Visiting the cheese-dairy Maison de la Tête de Moine in Bellelay

Last Sunday, right after visiting the Chez Camille Bloch chocolate factory, we went to the nearby Bellelay museum dedicated to producing traditional Tête de Moine cheese. If the name doesn’t ring a bell, you’ll recall from the shops the strange form of the cheese, which is sold “draped” in cute little rosettes. Did you know these rosettes are cut using a special slicer, but it has only recently been invented? And does the translation of the cheese’s name mean ‘monk’s head’? You can find out why in this article.

How to get there

Maison de la Tête de Moine is located at Le Domaine 1, Bellelay, 2713 Saicourt, in the French-speaking part of the Canton of Bern called the Berner Jura. It takes about an hour to get here by car from Bern. The historic building is almost opposite the vast Bellelay Abbey.

Opening hours and admissions fees

You enter the museum through the cheese shop and pay at the counter. It is open from February to December, Wednesday through Sunday, from 10 am to 6 pm.

Adults: CHF 6, children 13 – 17 years CHF 4, children under 12 are free.

Museum

Historic cheese dairy

After paying the entrance fee, the staff will provide you with iPads where you can set your language—the choices are German, French, and English. You will then move to a room where a film will be shown with interesting footage of the current production of Tête de Moine cheese (also a choice of language). After watching the movie, you will move to the historic cheese-making room. This large room houses all the equipment necessary for cheese production in previous centuries.

The history of Tête de Moine cheese

The name ‘Tête de Moine’ has been known since 1790, but its origins date back to the 12th century. The first references to the monks of the Bellelay monastery in connection with the production of Tête de Moine AOP cheese date back to 1192, a century before the Swiss Confederation was founded. At that time, the cheese produced in the monastery was used as a valuable currency to pay the monks’ annual rent for various plots of land, or it was also included in legal settlements when it was offered as a gift to the Bishops of Basel. In 1797, the monks were expelled from the monastery as a result of the French Revolution, but the production of Tête de Moine AOP cheese continued in cheese factories on nearby farms.*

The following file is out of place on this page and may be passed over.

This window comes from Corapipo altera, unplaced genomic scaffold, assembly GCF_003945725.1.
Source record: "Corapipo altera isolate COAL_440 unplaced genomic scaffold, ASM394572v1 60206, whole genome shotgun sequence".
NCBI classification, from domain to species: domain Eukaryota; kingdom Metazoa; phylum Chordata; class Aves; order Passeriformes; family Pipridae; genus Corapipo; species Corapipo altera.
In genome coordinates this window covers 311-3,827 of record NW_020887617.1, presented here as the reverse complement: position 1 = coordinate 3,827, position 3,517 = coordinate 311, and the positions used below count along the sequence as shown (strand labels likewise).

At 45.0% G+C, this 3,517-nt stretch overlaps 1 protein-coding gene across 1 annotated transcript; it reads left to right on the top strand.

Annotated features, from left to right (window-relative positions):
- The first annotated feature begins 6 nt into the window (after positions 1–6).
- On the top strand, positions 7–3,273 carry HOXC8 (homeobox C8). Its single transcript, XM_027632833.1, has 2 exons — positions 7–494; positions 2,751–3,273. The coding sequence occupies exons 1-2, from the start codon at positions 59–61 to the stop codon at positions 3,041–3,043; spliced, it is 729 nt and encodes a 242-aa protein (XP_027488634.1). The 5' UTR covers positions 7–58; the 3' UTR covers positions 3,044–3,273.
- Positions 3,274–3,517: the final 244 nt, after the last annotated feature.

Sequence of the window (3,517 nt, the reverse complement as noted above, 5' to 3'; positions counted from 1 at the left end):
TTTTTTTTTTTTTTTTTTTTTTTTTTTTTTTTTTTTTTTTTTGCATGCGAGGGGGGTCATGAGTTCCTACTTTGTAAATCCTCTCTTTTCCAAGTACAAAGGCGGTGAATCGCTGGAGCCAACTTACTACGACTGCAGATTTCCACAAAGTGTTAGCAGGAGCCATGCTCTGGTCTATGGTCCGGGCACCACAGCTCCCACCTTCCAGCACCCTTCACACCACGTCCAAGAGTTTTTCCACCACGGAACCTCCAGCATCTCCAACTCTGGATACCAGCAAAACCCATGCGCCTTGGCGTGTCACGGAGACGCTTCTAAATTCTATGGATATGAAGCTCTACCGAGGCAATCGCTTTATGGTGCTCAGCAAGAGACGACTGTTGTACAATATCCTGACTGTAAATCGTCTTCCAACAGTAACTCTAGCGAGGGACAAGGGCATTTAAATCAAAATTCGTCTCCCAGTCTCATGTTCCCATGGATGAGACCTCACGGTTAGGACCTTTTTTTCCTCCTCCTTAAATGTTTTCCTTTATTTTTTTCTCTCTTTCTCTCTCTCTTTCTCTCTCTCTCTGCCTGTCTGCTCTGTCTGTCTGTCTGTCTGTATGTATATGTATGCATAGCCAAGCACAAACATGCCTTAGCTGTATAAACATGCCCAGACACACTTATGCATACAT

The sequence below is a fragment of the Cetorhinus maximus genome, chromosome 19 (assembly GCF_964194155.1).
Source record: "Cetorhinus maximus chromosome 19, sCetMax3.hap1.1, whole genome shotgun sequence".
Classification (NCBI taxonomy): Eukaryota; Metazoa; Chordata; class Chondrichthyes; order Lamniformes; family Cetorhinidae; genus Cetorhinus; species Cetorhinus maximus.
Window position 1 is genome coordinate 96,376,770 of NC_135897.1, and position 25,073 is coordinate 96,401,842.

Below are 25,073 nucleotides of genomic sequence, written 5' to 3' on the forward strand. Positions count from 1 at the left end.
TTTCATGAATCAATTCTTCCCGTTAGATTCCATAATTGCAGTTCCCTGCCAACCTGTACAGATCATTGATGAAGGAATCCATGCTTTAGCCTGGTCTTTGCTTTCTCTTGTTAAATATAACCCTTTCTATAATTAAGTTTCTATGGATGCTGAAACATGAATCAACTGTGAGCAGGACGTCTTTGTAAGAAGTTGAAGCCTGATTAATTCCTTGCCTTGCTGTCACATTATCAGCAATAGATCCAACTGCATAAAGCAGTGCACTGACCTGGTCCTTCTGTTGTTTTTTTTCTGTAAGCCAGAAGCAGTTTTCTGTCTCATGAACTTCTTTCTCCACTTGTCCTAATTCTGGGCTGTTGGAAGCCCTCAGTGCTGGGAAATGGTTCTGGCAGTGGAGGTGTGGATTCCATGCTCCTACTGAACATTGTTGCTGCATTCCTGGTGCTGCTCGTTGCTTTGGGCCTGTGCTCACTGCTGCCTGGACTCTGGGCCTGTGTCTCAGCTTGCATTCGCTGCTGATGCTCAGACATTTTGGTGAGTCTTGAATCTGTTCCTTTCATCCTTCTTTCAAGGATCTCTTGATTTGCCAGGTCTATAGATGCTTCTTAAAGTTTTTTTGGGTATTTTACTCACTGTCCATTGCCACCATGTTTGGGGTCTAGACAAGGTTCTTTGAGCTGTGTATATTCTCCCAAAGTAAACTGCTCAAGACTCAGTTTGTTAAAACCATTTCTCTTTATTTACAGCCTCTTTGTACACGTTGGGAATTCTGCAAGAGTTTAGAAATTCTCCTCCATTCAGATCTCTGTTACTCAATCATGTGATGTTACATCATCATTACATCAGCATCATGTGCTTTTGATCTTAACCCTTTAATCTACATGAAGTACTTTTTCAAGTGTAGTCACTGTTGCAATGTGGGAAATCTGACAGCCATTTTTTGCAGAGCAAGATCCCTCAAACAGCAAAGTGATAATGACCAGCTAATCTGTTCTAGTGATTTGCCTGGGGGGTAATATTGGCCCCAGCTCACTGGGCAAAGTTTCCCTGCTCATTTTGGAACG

There are two explanations for the origin of the name Tête de Moine, which translates literally from French as “monk’s head“. The name is first documented in the records of the Mont-Terrible department, founded by the French when they annexed the region during the French Revolution from 1793 to 1799. The first theory is that it was a derisory name given by the French occupying soldiers, who compared how the cheese was served to shaving the top of the skull to create a monk’s tonsure. The second explanation is based on legends from the Jura region concerning the number of cheeses stored in the monastery “per tonsure” or per capita.*

2nd floor of the museum

You will then move to the second floor, where the main part of the tour begins and where your iPad comes into play. But it’s not like you walk through the exhibit without taking your eyes off the display. Quite the opposite – the “theoretical” information is supplemented by interactive stations where you can, for example, try to guess different scents.

The collection of Girolles®

Nicolas Crevoisier, a precision mechanic by profession from the region, invented the device for slicing perfect rosettes of Tête de Moine AOP cheese in 1982, in the midst of the watchmaking crisis. In the museum, you will see a collection of the famous Girolles®, a bit like a guillotine, gently scraping the cheese from the top of the typically cylindrical loaf. You may ask, how was cheese sliced until the Girolles® were released? It was scraped from the top with a knife.

For younger children, there is also a corner in the exhibition where they can use crayons to color in coloring books or play a board game.

At the end of the tour, you can taste cheeses of different maturity downstairs at the counter. If you like the cheese, you can buy any cheese you like. The shop also sells a traditional Girolle® slicer and lots of local specialties from local producers.

*Wikipedia

Categories: Canton Bern, Indoor activities, Show cheese dairy
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Author

Hana Hurábová

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